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Dad was only survivor after wife and three kids killed 'in a heartbeat' in crash on dream trip

Dad was only survivor after wife and three kids killed 'in a heartbeat' in crash on dream trip

'Everything was fantastic, but all that changed in the Everglades,' he admits

A dad, who was the sole survivor of a fatal car crash, which claimed the life of his wife and three children during a holiday in Florida, has opened up on his agony for the first time in a book about the tragic events.

Retired RAF pilot, Alan, 80, wrote The Innocent and the Beautiful to try to deal with his trauma more than 40 years on.

Alan Atkinson, from Helensburgh, Scotland, described how 'everything was fantastic' for the young family, but 'all that changed in the Everglades'.

The crash wiped out his entire family.
Alan Atkinson

The dad had taken his wife Adrienne, 35, 11-year-old son, Nigel, and nine-year-old twins, Lucy and Anna, on a trip to the US in 1981 to celebrate getting a new job - and they had the trip of a lifetime.

Tragically, when returning to the airport via the Everglades National Park - a 1.5-million-acre wetlands in the south of the state - their car was struck by another driver who had a drink in his hand and didn't have his headlights on.

The driver reversed at speed into the rental car containing Alan and his family.

This sent the family's vehicle plunging deep into the waters of a nearby wetland canal.

"We were all concussed by the impact of the crash and the car was sitting on top of the water," he recalls.

"I remember my wife saying that the water was starting to come in and the next thing I knew the car was sitting at the bottom of 25ft of water.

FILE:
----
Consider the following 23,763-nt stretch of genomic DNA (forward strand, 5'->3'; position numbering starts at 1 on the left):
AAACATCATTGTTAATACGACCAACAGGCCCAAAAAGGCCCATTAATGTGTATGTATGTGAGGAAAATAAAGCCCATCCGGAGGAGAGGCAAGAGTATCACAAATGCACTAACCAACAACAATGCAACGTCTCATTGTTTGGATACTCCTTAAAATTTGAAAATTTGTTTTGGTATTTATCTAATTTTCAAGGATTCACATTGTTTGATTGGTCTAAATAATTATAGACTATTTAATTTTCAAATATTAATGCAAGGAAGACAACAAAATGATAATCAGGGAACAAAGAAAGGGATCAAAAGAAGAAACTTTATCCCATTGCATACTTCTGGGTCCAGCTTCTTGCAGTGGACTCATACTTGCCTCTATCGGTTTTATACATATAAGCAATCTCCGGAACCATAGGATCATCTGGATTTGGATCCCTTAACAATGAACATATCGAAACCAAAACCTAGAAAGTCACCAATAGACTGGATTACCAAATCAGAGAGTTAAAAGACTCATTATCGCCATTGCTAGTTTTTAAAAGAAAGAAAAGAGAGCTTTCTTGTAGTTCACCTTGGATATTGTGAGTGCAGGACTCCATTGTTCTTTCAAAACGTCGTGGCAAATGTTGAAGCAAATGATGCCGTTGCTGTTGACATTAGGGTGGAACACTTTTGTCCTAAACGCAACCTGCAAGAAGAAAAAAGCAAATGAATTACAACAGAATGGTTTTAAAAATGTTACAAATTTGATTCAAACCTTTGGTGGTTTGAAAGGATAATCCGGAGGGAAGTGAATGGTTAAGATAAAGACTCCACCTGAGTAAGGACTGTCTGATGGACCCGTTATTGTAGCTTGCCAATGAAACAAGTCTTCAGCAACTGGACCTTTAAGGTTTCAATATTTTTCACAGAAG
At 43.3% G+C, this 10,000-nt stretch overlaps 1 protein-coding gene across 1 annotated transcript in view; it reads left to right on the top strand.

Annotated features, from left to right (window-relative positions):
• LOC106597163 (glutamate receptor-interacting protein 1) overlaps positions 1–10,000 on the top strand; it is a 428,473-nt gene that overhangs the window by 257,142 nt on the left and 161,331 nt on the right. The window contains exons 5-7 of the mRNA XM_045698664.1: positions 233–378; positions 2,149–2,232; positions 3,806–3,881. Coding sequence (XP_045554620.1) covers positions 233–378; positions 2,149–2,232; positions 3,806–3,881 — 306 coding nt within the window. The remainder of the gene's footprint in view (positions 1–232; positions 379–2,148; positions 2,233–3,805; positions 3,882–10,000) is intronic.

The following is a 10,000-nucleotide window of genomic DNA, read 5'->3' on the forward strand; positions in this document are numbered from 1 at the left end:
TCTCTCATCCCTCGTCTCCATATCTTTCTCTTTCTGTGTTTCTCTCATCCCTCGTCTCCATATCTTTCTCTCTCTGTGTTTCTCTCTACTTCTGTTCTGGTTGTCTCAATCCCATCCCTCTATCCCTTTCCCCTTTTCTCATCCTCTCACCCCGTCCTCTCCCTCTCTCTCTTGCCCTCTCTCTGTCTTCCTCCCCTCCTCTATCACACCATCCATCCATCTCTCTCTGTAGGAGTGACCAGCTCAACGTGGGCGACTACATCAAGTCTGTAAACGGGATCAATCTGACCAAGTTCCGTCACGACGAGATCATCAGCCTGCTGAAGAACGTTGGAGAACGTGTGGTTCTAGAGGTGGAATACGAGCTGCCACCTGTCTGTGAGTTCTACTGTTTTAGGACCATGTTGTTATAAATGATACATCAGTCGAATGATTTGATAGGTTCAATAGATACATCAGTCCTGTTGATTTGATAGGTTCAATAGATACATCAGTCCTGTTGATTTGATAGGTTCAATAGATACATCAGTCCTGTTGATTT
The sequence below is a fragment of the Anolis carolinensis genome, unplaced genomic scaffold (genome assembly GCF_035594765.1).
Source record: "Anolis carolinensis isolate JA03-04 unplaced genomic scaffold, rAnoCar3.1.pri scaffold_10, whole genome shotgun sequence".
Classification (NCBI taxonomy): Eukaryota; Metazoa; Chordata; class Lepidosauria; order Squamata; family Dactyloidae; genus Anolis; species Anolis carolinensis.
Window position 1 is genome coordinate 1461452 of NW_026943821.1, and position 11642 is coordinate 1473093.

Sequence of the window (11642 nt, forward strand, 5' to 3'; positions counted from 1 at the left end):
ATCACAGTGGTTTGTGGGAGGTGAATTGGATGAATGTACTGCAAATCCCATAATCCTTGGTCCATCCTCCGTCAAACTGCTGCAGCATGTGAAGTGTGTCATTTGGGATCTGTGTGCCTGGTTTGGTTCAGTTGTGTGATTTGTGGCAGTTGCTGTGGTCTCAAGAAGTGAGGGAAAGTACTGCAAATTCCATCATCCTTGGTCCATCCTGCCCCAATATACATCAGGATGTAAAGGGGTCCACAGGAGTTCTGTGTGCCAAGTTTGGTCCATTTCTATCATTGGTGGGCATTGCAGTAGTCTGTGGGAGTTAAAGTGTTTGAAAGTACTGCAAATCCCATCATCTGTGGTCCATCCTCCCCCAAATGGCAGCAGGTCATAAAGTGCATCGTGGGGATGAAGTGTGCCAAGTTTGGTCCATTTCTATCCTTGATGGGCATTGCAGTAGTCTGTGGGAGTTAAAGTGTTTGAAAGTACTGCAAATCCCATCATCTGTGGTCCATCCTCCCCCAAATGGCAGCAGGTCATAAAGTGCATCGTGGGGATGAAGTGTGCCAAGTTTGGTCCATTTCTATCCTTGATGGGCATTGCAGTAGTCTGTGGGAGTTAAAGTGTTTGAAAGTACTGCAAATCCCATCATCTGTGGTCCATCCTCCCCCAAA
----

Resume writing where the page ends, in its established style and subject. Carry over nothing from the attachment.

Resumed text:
"My door was open and survival instinct kicked in. I managed to get myself to the top.

People came and tried to save my family but the car was too far down. Three days after the crash, I returned home alone."

Alan is writing a book to process the pain.
The Conrad Press

Alan says of the incident: "My family had everything to look forward to but it was taken away in a heartbeat.

"All I ever aspired to be was a father. I married my beautiful wife in 1966 and we had three lovely children.

"Everything was fantastic. All that changed in the Everglades."

Alan eventually returned to his career, piloting the Concorde, but the grieving husband and father struggled to find peace.

Met with a wall of silence from the Miami justice system, no criminal case was ever taken up against the other driver.

"I needed closure, but it never came. I returned to the states several times seeking a prosecution.

"The State Attorney promised me there would be a criminal case, but there has never been any prosecution.

"It became a long battle for justice for my beautiful family and I even embarked on a civil case, but nothing came of it. It felt very inhuman," he says of his decades-long ordeal.

"What happened left its mark on me," he admits.

The town of Helensburgh keep the family in their hearts.
Alan Atkinson

Alan later moved to West Sussex and, five years after his new partner, Liz, came across old files on the case at their home, he began working on a book to help him 'process the pain'.

"I felt I had to get my story out. It's been hard going, but anyone that's been involved in an accident will relate to the pain I went through and the effect it's had on me," he says.

"I was engaged twice after losing my wife and I was about to get re-married once, but I just couldn't do it," he admits.

"I wanted to keep my family's memory alive. I know many people have happy memories of Adrienne and the kids in Helensburgh.

"There is a wonderful memorial for them there and they keep my family in their hearts."

Featured Image Credit: Alan Atkinson

Topics: Books, News, US News